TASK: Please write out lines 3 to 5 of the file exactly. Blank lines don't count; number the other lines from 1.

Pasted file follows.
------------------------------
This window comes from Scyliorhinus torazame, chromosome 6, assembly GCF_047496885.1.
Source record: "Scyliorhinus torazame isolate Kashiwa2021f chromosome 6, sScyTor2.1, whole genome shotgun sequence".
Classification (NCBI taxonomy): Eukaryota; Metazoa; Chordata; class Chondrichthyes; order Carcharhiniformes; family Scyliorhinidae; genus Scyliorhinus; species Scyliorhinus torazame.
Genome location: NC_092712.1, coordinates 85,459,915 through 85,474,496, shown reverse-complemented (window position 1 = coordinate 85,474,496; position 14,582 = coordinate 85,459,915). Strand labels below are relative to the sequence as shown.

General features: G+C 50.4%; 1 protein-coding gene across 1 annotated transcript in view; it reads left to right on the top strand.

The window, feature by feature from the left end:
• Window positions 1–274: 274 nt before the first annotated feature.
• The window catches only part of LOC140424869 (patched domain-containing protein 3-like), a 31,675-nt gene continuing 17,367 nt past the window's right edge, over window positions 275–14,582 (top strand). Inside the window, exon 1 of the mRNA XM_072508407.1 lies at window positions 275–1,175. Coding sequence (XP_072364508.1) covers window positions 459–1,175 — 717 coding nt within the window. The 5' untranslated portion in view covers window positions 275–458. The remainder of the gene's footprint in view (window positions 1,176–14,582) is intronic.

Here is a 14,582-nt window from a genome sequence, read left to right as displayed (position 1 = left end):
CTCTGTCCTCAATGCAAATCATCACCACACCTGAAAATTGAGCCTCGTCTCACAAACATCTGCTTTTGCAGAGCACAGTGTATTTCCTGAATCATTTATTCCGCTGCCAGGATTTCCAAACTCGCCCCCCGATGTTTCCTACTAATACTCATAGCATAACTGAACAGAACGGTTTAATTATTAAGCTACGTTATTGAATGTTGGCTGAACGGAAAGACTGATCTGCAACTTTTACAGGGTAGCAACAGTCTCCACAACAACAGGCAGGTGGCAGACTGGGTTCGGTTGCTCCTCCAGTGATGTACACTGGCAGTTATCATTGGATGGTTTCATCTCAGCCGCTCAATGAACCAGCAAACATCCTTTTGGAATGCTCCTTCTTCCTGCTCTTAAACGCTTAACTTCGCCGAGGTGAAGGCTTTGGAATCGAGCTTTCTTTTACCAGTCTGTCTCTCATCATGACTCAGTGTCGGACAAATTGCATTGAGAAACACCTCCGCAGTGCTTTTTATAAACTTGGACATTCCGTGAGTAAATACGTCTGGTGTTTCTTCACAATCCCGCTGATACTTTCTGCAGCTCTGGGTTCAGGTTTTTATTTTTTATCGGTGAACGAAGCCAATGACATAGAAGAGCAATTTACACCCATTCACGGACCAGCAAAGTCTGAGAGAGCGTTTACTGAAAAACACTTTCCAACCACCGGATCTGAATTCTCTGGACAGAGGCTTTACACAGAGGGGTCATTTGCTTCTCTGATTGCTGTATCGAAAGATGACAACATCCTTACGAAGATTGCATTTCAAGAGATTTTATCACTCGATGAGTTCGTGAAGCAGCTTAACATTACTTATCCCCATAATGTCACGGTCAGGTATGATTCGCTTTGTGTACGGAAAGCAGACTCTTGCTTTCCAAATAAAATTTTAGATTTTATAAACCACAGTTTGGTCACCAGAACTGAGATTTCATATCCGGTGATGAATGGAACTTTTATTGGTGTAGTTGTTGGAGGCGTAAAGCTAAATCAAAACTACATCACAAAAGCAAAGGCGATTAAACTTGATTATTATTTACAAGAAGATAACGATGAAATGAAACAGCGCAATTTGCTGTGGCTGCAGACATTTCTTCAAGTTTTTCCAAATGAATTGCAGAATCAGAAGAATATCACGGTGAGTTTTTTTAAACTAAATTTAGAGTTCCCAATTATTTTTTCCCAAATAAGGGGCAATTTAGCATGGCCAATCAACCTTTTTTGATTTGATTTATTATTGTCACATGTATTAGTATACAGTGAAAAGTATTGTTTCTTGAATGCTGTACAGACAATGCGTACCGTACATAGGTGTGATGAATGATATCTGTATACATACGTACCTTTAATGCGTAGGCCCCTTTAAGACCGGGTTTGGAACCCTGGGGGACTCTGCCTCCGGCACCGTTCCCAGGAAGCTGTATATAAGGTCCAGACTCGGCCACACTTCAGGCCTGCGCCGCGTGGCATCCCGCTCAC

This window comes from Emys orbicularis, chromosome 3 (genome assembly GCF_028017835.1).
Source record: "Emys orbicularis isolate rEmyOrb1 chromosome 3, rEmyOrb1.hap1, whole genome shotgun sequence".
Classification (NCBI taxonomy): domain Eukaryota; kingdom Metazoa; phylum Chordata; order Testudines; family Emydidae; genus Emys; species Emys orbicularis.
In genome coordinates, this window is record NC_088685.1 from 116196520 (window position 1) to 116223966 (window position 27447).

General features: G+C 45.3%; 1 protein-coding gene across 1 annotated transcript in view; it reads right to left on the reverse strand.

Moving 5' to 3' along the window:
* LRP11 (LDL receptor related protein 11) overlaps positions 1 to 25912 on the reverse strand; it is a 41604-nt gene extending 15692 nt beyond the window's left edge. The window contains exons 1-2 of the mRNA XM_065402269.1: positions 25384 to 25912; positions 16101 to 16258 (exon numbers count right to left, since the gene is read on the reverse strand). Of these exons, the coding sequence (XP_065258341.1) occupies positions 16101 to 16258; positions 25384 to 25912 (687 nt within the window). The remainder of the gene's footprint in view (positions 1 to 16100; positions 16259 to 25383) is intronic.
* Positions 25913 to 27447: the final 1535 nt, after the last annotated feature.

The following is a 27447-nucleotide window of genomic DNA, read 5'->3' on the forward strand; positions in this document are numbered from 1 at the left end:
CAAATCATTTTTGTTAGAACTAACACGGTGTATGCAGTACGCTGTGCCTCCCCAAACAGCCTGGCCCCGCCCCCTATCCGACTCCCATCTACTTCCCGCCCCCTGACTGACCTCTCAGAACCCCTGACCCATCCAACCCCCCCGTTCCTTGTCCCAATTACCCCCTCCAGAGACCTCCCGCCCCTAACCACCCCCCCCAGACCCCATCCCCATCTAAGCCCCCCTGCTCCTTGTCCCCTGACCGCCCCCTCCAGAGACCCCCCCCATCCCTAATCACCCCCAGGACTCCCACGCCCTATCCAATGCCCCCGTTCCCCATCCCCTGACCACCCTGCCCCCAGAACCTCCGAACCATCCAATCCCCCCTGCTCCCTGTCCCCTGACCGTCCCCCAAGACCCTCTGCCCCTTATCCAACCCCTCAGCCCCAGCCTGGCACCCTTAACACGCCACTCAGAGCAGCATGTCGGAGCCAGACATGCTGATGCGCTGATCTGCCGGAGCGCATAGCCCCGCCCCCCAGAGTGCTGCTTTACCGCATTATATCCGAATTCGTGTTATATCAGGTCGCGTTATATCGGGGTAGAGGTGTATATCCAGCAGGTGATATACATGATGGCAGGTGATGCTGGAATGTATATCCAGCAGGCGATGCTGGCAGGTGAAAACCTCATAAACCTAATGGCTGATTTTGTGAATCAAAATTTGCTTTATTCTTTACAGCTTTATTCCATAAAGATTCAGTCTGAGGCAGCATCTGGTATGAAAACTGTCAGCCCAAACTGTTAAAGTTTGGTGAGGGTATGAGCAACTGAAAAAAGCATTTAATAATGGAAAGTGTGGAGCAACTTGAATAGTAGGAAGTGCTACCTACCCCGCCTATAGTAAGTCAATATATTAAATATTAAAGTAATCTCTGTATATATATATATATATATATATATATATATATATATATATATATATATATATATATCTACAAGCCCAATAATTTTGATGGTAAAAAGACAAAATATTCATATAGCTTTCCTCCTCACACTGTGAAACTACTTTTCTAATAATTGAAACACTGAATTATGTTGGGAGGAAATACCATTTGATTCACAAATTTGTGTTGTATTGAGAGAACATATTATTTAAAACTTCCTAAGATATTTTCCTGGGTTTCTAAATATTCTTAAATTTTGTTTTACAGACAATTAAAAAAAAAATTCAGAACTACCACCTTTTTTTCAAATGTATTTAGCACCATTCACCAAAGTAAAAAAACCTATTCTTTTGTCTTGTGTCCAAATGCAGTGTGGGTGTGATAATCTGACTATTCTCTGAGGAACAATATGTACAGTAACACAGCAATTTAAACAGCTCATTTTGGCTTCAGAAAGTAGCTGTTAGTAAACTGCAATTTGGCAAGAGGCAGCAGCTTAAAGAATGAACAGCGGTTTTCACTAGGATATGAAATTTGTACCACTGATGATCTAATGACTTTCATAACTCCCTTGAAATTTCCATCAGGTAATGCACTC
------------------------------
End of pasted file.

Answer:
Classification (NCBI taxonomy): Eukaryota; Metazoa; Chordata; class Chondrichthyes; order Carcharhiniformes; family Scyliorhinidae; genus Scyliorhinus; species Scyliorhinus torazame.
Genome location: NC_092712.1, coordinates 85,459,915 through 85,474,496, shown reverse-complemented (window position 1 = coordinate 85,474,496; position 14,582 = coordinate 85,459,915). Strand labels below are relative to the sequence as shown.

General features: G+C 50.4%; 1 protein-coding gene across 1 annotated transcript in view; it reads left to right on the top strand.